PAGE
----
The world is full of crazy critters!
Like so many people who read Jaws as a kid, I have a big soft spot for marine biology. I'm particularly fond of the cephalopods. The story, however, reminds me of the other day when they ran the dramatic story about how our lipsticks might be dangerous. Hundreds of common lipsticks have been tested and contain lead! My reaction was, uh, is there a list? Where can I go to see the results of the study? Might be important if I have a killer in my handbag.
In this case, I was thinking, this is a nice little blurb about this expedition I haven't heard of. But if you want more content, not only doesn't the media give it to you, it doesn't give you much to go on to find it yourself. Fortunately, I'm an excellent searcher.
The real website of the organization (Woods Hole Oceanographic Institution at http://www.whoi.edu/) is also a little publicity-heavy for my taste, but I guess that's what works. But I was able to go into the expedition page and find out more info about that cute little jellyfish:
"This lovely red medusa, Atolla gigantea, about 15 cm in diameter, was collected in midwater by the ROV and photographed in the bigger kreisel. When a species like this is caught with a net, the soft gelatinous tissue is shredded by the net fabric or squashed by other captured animals and the tentacles are torn off. This beautiful red color is common among mesopelagic “jellies” because it isn’t visible in the perpetually dark water, yet it masks any bioluminescence emitted by prey inside the pigmented predator’s gut. Image courtesy of 2007: Exploring the Inner Space of the Celebes Sea."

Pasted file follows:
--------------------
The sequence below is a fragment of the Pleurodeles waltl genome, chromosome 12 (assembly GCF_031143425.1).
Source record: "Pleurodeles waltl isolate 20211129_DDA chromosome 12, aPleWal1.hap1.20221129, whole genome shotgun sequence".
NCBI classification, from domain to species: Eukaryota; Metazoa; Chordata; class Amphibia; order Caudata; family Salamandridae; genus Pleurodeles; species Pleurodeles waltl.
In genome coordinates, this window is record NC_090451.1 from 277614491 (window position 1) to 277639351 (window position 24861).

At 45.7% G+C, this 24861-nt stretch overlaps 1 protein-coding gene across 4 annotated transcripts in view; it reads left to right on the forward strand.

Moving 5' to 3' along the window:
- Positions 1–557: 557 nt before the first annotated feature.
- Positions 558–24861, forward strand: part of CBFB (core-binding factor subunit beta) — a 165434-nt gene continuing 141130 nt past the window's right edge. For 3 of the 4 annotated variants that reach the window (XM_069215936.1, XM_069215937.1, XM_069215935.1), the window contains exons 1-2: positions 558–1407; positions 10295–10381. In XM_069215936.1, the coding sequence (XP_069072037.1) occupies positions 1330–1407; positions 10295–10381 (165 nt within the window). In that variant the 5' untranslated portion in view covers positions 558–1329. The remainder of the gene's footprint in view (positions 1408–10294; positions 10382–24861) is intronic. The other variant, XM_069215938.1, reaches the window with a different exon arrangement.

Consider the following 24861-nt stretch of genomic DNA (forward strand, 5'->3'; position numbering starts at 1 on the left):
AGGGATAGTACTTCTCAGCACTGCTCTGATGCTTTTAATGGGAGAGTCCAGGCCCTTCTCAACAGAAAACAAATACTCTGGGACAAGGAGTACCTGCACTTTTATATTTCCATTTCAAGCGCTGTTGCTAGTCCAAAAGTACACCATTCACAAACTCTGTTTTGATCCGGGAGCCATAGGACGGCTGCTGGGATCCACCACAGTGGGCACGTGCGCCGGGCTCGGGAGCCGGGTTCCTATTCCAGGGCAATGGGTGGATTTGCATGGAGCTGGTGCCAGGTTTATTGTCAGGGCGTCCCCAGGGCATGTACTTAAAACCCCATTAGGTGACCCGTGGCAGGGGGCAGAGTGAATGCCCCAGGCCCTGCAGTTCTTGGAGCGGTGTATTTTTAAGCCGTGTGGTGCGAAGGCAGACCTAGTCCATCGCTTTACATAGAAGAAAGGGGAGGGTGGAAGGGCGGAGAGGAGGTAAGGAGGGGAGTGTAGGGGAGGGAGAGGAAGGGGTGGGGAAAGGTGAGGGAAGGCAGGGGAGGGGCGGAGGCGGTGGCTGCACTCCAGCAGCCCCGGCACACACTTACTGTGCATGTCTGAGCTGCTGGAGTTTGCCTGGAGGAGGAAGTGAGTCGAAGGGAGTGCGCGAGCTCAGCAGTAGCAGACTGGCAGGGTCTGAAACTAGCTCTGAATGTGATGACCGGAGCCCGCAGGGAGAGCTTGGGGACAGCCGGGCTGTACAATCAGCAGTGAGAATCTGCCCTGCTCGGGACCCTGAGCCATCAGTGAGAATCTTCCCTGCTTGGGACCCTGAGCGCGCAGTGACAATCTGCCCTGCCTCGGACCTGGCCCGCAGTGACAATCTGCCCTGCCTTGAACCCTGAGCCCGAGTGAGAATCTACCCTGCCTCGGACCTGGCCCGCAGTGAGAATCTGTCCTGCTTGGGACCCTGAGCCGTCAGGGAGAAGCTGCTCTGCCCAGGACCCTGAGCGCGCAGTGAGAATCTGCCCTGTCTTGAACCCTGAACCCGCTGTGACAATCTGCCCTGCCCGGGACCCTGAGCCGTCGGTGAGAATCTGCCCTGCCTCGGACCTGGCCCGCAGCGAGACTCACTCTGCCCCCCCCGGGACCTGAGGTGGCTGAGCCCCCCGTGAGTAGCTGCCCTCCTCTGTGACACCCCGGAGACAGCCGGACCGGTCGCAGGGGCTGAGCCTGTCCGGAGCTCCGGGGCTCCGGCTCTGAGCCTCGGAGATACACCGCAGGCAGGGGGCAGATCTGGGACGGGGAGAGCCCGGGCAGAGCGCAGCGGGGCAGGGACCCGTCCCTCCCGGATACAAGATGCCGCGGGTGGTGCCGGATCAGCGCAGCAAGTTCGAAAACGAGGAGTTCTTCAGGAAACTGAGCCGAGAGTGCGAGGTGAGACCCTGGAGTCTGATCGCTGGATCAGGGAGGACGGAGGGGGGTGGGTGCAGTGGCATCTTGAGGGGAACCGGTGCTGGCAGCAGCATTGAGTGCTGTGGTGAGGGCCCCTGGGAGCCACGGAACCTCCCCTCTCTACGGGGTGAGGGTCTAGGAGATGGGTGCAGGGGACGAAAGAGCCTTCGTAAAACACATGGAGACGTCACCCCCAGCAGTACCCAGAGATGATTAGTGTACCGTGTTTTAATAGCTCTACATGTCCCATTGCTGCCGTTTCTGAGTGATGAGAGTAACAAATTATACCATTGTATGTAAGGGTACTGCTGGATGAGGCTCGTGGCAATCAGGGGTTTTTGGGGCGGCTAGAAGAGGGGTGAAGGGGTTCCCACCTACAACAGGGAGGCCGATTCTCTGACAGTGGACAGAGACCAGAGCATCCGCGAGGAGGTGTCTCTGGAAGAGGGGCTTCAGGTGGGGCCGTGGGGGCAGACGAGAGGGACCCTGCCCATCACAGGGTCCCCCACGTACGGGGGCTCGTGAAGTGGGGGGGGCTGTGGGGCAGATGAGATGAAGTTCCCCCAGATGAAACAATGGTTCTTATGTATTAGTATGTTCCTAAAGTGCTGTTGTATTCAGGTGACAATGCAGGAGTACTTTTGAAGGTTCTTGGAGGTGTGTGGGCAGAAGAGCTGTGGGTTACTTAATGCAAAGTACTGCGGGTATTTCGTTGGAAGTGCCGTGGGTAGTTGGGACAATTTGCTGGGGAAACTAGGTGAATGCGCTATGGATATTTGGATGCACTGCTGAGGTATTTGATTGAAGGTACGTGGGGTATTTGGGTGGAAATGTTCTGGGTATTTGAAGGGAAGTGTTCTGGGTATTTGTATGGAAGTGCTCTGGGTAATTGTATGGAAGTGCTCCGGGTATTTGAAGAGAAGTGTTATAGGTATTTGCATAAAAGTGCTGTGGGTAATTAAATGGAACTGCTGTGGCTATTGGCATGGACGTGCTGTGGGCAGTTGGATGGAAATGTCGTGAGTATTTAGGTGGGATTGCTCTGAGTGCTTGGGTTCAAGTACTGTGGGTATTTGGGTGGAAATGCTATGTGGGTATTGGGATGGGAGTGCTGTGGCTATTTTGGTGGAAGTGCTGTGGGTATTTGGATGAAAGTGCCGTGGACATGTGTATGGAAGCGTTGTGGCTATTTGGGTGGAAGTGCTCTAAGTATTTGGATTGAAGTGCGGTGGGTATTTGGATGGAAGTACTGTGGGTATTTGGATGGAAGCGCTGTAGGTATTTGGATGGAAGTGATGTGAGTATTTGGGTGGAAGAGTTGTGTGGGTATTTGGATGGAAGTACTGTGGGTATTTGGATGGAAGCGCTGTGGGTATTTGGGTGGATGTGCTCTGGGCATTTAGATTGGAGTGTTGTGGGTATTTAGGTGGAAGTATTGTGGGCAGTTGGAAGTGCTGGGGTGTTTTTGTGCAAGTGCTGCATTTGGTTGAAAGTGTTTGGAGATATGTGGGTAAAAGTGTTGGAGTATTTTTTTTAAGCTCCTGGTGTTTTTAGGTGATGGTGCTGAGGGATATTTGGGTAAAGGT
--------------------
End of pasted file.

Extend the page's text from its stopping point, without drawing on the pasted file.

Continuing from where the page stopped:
Now that's a caption! I've actually always thought that the bioluminescence, while very, very cool-looking (the disco balls of the sea?), might have negative consequences. The revenge of the eaten?
(For those of you who can't read my mind, at the aquarium in Chicago they have some totally clear, see-through jellyfish, and they'll each have a shrimp glowing in the middle of them. Freaky looking).
Anyway...usually in these cases, it's obvious that it would have taken almost no work on their part to give us a little extra "for more info" link. I can't be the last person in the world who'll read something and want to know more about it. Even in America.
In a related question: when people (for convenience, let's include individuals, organizations, the news media, anybody really) have communication problems...and there are so many of them...do people not really want to communicate, or don't they know how? How do we tell the difference?
Uh oh, I'm veering into the sociology of everyday life again. Better to think about jellyfish! Hmm, maybe that's my "power animal."